The Spine of the Continent: Protecting Grizzly Bears
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The famous maternal solicitude shown by the female for her cubs begins before they are even implanted; a mama grizzly can carry a fertilized egg in her womb for many months, ready at any moment to attach to the uterine wall and begin becoming a bear, which it does not do until conditions are right. How the bear knows that she has enough body fat to support a pregnancy through hibernation, or how she knows whether there is enough forage available to support her progeny, is a mystery to us. If conditions are right for pregnancy, a bear will wake up in January long enough to deliver her cubs. She’ll go back to sleep, periodically waking to minister to the cubs. For approximately three months, these little ones will not hibernate but live in a half-waking world with their slumbering dam. Talk about attachment theory. It’s no wonder the mother-offspring bond in bears is so ferocious; they are more or less unified in darkness until the group emerges in spring.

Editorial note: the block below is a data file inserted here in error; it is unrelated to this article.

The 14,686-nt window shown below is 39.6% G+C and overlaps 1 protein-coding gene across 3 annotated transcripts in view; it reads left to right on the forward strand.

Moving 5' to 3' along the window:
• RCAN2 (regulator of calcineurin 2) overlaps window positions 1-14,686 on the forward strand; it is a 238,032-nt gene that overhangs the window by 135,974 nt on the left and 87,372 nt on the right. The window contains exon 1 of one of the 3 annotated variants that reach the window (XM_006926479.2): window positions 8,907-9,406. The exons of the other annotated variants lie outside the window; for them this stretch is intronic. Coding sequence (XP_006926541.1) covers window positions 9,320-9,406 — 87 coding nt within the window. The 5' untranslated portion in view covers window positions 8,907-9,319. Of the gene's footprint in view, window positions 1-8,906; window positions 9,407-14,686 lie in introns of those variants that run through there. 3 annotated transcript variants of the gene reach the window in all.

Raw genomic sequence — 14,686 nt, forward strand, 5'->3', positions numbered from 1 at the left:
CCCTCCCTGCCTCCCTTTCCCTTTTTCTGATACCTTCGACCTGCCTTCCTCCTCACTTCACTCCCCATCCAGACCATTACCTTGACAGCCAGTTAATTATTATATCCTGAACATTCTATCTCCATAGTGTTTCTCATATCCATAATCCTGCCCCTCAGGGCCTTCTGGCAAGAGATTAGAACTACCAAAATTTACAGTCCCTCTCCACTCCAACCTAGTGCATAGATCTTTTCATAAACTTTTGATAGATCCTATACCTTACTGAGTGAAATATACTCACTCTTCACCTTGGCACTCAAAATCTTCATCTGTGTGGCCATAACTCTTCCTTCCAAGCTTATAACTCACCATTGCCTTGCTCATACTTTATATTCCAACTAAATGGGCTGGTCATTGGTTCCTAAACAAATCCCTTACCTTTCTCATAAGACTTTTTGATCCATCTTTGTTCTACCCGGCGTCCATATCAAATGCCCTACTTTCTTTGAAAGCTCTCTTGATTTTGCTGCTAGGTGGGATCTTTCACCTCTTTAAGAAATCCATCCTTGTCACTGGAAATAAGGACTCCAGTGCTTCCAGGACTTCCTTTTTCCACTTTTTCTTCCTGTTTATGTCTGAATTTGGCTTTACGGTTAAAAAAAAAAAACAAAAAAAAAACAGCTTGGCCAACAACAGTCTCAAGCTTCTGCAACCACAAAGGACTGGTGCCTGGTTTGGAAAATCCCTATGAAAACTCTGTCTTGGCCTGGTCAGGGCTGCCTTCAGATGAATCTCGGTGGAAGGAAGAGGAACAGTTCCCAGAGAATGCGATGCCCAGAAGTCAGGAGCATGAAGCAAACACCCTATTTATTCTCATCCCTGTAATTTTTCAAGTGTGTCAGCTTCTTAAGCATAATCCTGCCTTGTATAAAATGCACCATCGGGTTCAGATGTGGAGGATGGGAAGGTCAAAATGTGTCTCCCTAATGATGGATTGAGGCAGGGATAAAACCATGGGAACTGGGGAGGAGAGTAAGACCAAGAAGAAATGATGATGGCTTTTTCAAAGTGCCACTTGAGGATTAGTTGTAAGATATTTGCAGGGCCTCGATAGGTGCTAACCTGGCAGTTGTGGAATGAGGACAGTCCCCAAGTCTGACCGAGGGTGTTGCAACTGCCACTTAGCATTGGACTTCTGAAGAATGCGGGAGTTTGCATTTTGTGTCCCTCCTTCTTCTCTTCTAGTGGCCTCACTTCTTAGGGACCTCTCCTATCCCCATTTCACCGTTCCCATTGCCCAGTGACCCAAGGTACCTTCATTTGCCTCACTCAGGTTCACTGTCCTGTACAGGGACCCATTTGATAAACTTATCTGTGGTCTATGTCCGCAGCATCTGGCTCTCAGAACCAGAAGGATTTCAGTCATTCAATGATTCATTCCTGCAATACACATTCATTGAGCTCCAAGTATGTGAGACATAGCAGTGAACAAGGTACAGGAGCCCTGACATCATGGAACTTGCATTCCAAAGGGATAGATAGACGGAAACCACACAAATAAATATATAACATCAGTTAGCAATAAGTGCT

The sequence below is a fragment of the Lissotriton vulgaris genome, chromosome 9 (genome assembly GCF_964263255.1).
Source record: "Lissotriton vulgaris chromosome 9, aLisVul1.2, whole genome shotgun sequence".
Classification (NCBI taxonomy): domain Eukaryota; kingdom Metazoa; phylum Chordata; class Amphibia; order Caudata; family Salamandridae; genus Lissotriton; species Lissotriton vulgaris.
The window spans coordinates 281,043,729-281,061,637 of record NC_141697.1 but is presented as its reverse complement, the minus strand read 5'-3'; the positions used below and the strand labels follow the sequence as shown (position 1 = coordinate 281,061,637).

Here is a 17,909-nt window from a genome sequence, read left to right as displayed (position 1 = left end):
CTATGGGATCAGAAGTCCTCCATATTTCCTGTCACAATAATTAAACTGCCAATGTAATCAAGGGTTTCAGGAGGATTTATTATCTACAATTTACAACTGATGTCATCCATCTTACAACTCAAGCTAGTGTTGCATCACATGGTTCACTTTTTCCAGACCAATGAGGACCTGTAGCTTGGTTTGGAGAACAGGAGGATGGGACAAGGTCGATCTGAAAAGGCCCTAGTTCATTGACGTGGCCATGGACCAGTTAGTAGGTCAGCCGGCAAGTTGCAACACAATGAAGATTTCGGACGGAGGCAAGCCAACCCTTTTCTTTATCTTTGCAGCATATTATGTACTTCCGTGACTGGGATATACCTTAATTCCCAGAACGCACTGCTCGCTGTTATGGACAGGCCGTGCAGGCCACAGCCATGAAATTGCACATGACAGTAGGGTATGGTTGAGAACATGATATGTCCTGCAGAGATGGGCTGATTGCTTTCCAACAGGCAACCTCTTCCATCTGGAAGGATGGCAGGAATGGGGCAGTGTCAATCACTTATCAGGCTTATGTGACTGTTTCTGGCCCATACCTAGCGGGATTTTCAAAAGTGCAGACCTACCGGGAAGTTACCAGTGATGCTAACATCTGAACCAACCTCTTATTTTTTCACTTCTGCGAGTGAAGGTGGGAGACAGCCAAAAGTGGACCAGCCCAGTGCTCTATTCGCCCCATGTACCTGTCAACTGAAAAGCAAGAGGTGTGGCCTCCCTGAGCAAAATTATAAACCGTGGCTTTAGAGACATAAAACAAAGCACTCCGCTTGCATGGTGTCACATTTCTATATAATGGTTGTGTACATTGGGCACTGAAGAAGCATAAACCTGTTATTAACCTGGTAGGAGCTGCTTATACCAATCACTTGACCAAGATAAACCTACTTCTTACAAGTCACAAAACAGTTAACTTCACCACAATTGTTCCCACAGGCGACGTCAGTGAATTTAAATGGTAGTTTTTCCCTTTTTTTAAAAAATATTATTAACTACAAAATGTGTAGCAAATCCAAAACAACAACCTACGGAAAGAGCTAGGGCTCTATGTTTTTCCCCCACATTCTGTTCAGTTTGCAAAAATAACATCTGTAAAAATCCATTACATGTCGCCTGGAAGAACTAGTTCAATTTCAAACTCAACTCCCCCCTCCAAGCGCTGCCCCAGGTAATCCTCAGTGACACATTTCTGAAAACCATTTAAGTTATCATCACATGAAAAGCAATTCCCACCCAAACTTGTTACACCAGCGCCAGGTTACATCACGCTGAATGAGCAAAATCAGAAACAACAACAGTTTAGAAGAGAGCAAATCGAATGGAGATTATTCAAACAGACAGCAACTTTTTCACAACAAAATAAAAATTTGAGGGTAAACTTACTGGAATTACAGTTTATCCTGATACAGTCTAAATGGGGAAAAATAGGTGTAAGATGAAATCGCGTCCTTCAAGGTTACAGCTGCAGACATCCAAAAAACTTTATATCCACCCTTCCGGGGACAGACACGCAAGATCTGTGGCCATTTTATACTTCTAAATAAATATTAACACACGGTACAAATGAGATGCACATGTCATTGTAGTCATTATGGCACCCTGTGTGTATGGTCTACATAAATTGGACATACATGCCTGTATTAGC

From the perspective of human limitations, these natural abilities of bears are death-defying and thus amply justify the frequent Indian association of grizzlies with immortality. Even on a smaller scale of causality, however, to let the grizzly go extinct is to eliminate a repository of information about survival before we have even begun to understand it.
Reprinted with permission from The Spine of the Continent: The Most Ambitious Wildlife Conservation Project Ever Undertaken by Mary Ellen Hannibal and published by Lyons Press, an imprint of Globe Pequot Press, 2012.
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